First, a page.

Retinol, Retinoic Acid, & Retinoids
I’ve never heard a patient regret the decision to invest in a quality skincare regimen that
makes their skin look great! I used to have a lot of different items that I used but now I have a
simple regimen that focuses on the best ingredients with the most science.
Anyone who wants the best in skincare should try to incorporate a retinoid into their routine
as the effects can be significant. These compounds include retinol, retinoic acid and others that
have been studied extensively for decades. There is much validity to their use in our antiaging
skincare! The active ingredient is retinoic acid. Some over the counter formulations can be
effective but at a much slower rate even when used consistently.
Retinoids are derivatives of Vitamin A, a powerful antioxidant. Originally used to treat acne,
they cause skin cells to turn over faster through microexfoliation which improves fine lines and
wrinkles, unwanted pigmentation and creates smoother skin. These powerful products can also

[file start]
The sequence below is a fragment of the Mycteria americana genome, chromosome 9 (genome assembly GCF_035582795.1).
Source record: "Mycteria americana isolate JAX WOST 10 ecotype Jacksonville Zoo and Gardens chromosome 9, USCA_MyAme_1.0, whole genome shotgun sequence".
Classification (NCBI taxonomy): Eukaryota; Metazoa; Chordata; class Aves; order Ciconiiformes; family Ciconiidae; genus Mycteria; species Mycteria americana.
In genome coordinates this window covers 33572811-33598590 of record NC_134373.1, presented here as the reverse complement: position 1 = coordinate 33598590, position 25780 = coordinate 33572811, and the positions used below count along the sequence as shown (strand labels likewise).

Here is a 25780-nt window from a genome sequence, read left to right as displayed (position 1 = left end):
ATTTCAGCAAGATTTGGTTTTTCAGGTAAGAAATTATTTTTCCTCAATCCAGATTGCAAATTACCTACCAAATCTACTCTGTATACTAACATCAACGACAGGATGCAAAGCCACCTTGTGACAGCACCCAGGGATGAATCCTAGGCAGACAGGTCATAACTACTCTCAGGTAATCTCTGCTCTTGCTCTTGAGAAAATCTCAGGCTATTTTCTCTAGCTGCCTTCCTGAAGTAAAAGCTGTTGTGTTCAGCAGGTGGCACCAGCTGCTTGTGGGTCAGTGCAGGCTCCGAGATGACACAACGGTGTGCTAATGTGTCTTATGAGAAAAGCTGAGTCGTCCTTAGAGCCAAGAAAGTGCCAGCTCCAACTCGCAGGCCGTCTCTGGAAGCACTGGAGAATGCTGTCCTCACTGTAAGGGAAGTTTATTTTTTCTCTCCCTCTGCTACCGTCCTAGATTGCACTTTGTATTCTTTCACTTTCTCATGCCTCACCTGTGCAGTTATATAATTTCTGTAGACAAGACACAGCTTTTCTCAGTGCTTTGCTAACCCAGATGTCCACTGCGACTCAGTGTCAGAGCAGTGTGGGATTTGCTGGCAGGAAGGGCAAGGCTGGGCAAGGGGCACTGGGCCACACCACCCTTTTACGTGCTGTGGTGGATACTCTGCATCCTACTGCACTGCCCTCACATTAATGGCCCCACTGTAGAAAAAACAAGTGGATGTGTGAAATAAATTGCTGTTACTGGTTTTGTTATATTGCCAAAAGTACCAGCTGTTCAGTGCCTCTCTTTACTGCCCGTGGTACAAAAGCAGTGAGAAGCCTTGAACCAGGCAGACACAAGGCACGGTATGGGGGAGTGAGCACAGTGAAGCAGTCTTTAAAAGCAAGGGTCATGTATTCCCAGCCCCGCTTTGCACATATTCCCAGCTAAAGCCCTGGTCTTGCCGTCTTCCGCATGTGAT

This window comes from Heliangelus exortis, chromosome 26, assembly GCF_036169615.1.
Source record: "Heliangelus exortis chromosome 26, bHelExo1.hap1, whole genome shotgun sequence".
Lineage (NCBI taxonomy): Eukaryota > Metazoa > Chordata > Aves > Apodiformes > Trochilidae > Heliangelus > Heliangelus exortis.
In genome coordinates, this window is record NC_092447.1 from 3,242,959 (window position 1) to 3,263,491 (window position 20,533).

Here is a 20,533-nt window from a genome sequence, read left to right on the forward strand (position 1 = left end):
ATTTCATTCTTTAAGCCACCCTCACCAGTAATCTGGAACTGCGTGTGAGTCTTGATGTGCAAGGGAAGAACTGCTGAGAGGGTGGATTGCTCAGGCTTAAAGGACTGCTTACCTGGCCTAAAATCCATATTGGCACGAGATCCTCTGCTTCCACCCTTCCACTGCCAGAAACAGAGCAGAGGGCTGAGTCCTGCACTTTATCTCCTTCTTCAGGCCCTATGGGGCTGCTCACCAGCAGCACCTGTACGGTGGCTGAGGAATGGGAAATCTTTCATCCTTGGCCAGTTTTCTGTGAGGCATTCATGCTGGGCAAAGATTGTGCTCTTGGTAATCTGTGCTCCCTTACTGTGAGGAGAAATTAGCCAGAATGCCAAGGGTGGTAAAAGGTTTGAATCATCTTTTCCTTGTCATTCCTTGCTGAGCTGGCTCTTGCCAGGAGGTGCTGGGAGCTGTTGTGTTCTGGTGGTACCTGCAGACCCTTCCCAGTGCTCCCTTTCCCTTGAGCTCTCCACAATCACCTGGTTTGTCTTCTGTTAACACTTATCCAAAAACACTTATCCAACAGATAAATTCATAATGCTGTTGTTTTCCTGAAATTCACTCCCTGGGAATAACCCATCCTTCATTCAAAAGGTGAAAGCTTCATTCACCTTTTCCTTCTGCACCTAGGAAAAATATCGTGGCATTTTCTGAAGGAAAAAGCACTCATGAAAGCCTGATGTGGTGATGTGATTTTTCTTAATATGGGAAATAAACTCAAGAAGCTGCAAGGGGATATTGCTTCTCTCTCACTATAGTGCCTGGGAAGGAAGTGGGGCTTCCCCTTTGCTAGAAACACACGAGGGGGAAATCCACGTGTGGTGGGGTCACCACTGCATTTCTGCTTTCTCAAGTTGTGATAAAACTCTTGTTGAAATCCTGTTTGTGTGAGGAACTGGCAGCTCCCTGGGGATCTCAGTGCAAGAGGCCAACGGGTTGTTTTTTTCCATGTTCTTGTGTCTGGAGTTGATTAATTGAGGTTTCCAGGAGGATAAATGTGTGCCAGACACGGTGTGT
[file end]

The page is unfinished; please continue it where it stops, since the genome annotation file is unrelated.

slow down our own collagen breakdown, thereby producing thicker and more plump skin. A
few of the better medical grade retinol products are balanced by other active ingredients that
convert retinol to retinoic acid more quickly, can act as retinols themselves, promote deeper
penetration of product, limit surface irritation and even provide moisture and anti-
inflammatory action to minimize side effects. A few products are now shown to be as effective
as prescription with many extra abilities.
Retinol side effects are variable but include redness, dryness, flakiness, itching and irritation.
They are sun sensitive and so should only be used at night. Do not use retinol products if you
are pregnant or breastfeeding.
Since prescription and physician grade products are required to be extensively skin tested, I
recommend using products that are followed by a skincare expert. Start lower in strength, go
slow 1-2 nights per week and build tolerance gradually. Most of us feel our skin looks a little
worse before it starts improving. I like to recommend using a moisturizer over the retinol at
night to minimize side effects. Gradually build up to at least 3-4 nights per week or every night
if tolerated. Over the long term it will be consistency, not strength of the product that provides
1/12/2021 05:06:38 pm
wow fantastic article, but i do want to know why you say pregnant women should not use retinol since it is a derivative of vitamin A
1/17/2021 05:55:26 pm
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